“The World Health Organization blames literally millions of deaths every year on inadequate fruit and vegetable intake. Almost as deadly as smoking. So if we care enough about ourselves and our families to not want to die a horrific death from smoking, we should put the same effort into eating more fruits and vegetables. We should eat fruits and vegetables as if our lives depended on it, because in a way they do.

Why haven’t many of us heard of this change from 5 A Day to 9 A Day? Well, the Federal Government spends about $10 million a year to educate people about healthy eating. Candy corporations spend about twice that amount just launching a new candy bar. Okay, but why don’t most doctors pass this information along? Because, odds are, your doctor never learned any of this. Less than a quarter of medical schools have even a single dedicated course on nutrition, and less than six percent of graduating physicians may have received any formal nutrition training.

Out of thousands of hours of pre-clinical instruction, your doctor may have gotten an average of three hours of nutrition training. There was even a study published in The American Journal of Clinical Nutrition that pitted doctors versus patients in a head-to-head test of basic nutrition knowledge—simple true or false questions. Guess who won? The patients. People off the street knew more about nutrition than their doctors, yet people still ask their doctors for nutrition advice.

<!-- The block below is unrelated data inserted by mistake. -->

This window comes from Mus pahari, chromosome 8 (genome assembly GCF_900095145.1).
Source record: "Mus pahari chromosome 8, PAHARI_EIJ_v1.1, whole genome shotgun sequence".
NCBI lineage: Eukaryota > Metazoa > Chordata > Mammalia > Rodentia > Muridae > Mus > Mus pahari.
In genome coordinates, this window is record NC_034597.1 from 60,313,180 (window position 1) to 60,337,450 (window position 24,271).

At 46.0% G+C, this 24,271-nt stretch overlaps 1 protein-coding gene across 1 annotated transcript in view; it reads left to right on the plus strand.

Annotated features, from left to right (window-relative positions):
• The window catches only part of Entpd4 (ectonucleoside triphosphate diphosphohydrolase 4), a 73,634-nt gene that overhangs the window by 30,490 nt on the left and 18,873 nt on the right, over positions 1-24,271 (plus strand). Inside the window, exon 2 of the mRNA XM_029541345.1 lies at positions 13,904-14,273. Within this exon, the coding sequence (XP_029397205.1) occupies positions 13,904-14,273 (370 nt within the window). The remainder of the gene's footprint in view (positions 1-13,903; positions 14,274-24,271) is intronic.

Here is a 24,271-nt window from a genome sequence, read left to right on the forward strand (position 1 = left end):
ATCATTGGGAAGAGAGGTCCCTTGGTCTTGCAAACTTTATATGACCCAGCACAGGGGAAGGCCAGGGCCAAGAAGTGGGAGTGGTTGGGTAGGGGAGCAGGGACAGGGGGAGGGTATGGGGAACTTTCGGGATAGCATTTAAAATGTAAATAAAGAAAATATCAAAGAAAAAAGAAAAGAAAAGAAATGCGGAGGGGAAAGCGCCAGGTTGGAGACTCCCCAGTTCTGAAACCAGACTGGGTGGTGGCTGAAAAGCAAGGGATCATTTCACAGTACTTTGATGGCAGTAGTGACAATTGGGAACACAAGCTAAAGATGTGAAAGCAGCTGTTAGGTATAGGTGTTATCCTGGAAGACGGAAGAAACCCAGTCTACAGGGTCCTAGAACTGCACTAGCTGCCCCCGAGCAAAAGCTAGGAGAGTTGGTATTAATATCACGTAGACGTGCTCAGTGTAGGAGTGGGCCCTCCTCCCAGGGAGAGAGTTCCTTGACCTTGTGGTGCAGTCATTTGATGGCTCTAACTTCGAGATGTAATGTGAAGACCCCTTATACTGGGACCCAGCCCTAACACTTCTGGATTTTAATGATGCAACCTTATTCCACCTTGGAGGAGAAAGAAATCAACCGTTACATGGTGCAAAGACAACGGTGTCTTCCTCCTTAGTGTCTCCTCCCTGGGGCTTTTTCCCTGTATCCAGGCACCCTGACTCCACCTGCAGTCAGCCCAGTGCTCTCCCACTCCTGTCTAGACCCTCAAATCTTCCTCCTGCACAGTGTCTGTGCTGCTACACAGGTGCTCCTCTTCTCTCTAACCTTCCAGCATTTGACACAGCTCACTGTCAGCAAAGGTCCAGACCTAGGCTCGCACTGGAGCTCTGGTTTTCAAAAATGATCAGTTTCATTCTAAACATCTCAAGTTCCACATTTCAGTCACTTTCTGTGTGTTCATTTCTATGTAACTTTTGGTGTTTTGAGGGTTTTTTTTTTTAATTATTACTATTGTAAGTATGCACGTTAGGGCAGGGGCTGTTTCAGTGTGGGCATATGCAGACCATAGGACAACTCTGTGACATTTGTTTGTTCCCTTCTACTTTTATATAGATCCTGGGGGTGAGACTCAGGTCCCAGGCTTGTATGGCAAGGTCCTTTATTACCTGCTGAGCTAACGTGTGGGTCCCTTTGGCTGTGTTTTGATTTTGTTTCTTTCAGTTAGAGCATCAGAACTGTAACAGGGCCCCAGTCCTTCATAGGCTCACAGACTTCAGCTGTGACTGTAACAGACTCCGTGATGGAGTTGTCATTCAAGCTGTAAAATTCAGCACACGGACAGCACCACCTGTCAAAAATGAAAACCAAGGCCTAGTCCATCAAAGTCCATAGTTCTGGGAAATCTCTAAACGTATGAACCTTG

What doctors may be telling their patients to eat may be killing them. It wasn’t too long ago that doctors were advising pregnant women to smoke cigarettes to help with morning sickness. Until doctors are taught more about nutrition, their advising us about diet may be physician-assisted suicide.

There is one doctor though, everyone trusts. Perhaps the most famous physician of all time: Dr. Benjamin Spock. Always on the forefront of important social issues. And in the final edition of his book, the bestselling book in American history (second only to the Bible), he recommended that all children be raised on meat- and dairy-free diets to prevent diseases like cancer.”


Monday, August 9, 2021

What Is the Real Meaning of the Parable of the Rich Man and Lazarus? Test All Things. Why You Should Care About Nutrition.


What Is the Real Meaning of the Parable of the Rich Man and Lazarus?

The parable of Lazarus and the rich man can seem to tell of men going to heaven and hell after death. But is that the real meaning and lesson of this parable?

What Is the Real Meaning of the Parable of the Rich Man and Lazarus?

The parable of Lazarus and the rich man is one of Jesus’ most misunderstood parables. You can read it in Luke 16:19-31. This parable is often interpreted as being about the immediate fate of the dead. After all, a surface-level reading seems to show the beggar Lazarus dying and going to heaven while the selfish rich man dies and descends to hell.

But a problem with this explanation of the parable is that there are several scriptures—many of them from the mouth of Jesus Himself—that contradict the idea that people go to heaven or hell immediately after death.